TEN – Post Shoot Whitby

In today’s entry I’m going to quickly talk about the shoot in Whitby. So with out further ado, lets get started.

I think the first thing that comes to mind about the shoot is how cold it was! It was the type of icy windy cold blasts that leave your face and hands both numb and stiff instantly. It was also foggy, the sea was choppy and the clouds were low and utterly miserable. Perfect then, for capturing some scenes of winter.

Taken by Jack Watling

Taken by Jack WatlingMy first port of call was to go down to the harbour. There, we (I was assisted by my Girlfriend Katie for the day) set up the camera and captured some footage of the cliffs, sea and a few rock pools near the harbours edge. My objective for the harbour/sea shots was to capture movement as well as footage that fitted the theme of winter. The tide was out which was good as I could see rock pools that are usually hidden by several feet of water, it was a pity in some ways though as it meant I was not able to get footage of waves crashing against the harbour wall which would of been nice. I also got some nice shots of the cliffs further down the coast, which due to the fog and low cloud, looked very effective and gave me some ideas of how I could implement this footage into the film.

Taken by Katie

 

 

These two pictures were taken by Katie, the left one is of one of the rock pools that can only be seen when the tide is out. The right one is of me, the cloud behind shows just how grey and grim the weather was.

 

 

While shooting, I noticed on the other side of the harbour were two rock formations out to sea. Being now virtually frozen, we decided to get dinner (the obligatory fish and chips) which gave us a excuse to sit down and warm up before heading to the other side of the harbour.

Fish and Chips devoured, we headed to the other side of the Harbor to get the last few shots before heading onto the moors. By this point the weather was a little warmer which meant less numb hands and dripping noses. On this side of the harbour the sea was a little bit more choppy too, this would give me some good opposing images to the slightly calmer sea footage on the other side of the harbour. The way the sea, rock formations and cliffs worked with each other was also brilliant for the type of shot composition I was after. After about an hour filming, we headed back through Whitby to get to go to the moors.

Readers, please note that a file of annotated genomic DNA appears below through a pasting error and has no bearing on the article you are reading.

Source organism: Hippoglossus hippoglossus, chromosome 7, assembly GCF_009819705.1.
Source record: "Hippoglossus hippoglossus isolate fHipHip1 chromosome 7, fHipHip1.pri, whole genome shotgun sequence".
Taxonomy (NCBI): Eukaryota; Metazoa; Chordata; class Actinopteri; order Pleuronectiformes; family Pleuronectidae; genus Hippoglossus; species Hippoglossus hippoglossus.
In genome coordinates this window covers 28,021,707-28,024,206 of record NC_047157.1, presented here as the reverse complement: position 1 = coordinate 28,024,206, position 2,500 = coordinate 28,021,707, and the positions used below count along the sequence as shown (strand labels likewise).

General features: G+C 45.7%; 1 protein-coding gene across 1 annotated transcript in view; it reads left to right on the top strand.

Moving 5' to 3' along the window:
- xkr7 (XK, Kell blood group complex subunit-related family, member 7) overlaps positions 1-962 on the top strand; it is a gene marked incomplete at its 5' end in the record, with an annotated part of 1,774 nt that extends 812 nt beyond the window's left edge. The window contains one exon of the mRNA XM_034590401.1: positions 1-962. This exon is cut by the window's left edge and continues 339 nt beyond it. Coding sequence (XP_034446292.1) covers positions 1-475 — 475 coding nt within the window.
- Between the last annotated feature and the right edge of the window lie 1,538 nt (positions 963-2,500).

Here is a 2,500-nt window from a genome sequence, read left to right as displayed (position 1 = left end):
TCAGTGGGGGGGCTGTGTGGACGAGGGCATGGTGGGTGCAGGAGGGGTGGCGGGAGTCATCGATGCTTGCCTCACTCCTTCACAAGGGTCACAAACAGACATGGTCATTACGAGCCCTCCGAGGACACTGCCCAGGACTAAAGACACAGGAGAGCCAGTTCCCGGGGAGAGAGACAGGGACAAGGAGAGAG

Taken by jack WatlingUnfortunately, by the time we got to the moors heavy fog had set in and severe weather warnings were mentioned on the local radio station. Not wanting to get caught in a bad situation I decided to forgo shooting on the moors. Besides, as I could only see about 4 feet in front of me it felt it would be a pretty redundant task anyway.

Overall the shoot went well. Due to high wind speeds I have a little bit of shaky footage to sort out in post and the audio is no good but I got some good solid shots. I may reschedule a shoot to go up on the moors but hopefully I can find somewhere a little closer to home to save on travel expenses and time etc.

That’s it for this post.

Until Next Time.

SEVEN – Evolving the Vision

A few days ago, I talked about some of the updates on the site and went in-depth about what I aim to create for my final major project. If you want to, you can read that post here. I finished with stating I had an idea on how to compromise between what I want to do and what others are suggesting.

Today’s topic is going to cover that.

While doing some research into different transitions I came across something called known as a “Hyper Zoom”.

Courtesy of YouTube

If I utilise a technique like this, I think it could make for some interesting and stylish footage.